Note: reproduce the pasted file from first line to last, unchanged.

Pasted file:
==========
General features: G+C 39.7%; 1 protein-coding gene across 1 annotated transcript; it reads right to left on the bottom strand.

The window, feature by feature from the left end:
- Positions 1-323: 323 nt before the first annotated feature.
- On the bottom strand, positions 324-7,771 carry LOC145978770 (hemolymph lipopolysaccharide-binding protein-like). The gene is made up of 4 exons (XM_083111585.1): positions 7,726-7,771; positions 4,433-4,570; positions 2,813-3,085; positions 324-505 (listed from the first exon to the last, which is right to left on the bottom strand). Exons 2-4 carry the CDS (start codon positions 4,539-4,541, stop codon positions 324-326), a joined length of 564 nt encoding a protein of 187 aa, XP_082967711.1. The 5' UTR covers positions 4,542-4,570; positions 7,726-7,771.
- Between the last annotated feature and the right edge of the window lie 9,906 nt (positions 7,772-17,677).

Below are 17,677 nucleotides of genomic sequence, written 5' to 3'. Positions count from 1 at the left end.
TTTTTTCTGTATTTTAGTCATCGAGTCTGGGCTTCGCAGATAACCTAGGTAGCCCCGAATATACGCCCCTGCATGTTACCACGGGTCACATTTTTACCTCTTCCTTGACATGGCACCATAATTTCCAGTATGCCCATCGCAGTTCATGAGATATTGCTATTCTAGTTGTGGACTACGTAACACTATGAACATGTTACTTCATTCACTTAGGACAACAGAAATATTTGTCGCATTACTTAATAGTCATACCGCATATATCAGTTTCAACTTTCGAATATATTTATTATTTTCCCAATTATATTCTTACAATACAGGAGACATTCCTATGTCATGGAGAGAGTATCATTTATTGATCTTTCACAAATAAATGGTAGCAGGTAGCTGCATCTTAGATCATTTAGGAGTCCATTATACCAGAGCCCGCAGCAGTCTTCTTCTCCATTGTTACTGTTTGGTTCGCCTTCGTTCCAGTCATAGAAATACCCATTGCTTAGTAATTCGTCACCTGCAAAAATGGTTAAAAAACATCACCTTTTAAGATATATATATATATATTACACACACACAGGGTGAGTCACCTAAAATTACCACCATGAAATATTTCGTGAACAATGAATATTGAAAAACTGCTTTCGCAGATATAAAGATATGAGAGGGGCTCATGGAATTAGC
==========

General features: G+C 39.7%; 1 protein-coding gene across 1 annotated transcript; it reads right to left on the bottom strand.

The window, feature by feature from the left end:
- Positions 1-323: 323 nt before the first annotated feature.
- On the bottom strand, positions 324-7,771 carry LOC145978770 (hemolymph lipopolysaccharide-binding protein-like). The gene is made up of 4 exons (XM_083111585.1): positions 7,726-7,771; positions 4,433-4,570; positions 2,813-3,085; positions 324-505 (listed from the first exon to the last, which is right to left on the bottom strand). Exons 2-4 carry the CDS (start codon positions 4,539-4,541, stop codon positions 324-326), a joined length of 564 nt encoding a protein of 187 aa, XP_082967711.1. The 5' UTR covers positions 4,542-4,570; positions 7,726-7,771.
- Between the last annotated feature and the right edge of the window lie 9,906 nt (positions 7,772-17,677).

Below are 17,677 nucleotides of genomic sequence, written 5' to 3'. Positions count from 1 at the left end.
TTTTTTCTGTATTTTAGTCATCGAGTCTGGGCTTCGCAGATAACCTAGGTAGCCCCGAATATACGCCCCTGCATGTTACCACGGGTCACATTTTTACCTCTTCCTTGACATGGCACCATAATTTCCAGTATGCCCATCGCAGTTCATGAGATATTGCTATTCTAGTTGTGGACTACGTAACACTATGAACATGTTACTTCATTCACTTAGGACAACAGAAATATTTGTCGCATTACTTAATAGTCATACCGCATATATCAGTTTCAACTTTCGAATATATTTATTATTTTCCCAATTATATTCTTACAATACAGGAGACATTCCTATGTCATGGAGAGAGTATCATTTATTGATCTTTCACAAATAAATGGTAGCAGGTAGCTGCATCTTAGATCATTTAGGAGTCCATTATACCAGAGCCCGCAGCAGTCTTCTTCTCCATTGTTACTGTTTGGTTCGCCTTCGTTCCAGTCATAGAAATACCCATTGCTTAGTAATTCGTCACCTGCAAAAATGGTTAAAAAACATCACCTTTTAAGATATATATATATATATTACACACACACAGGGTGAGTCACCTAAAATTACCACCATGAAATATTTCGTGAACAATGAATATTGAAAAACTGCTTTCGCAGATATAAAGATATGAGAGGGGCTCATGGAATTAGC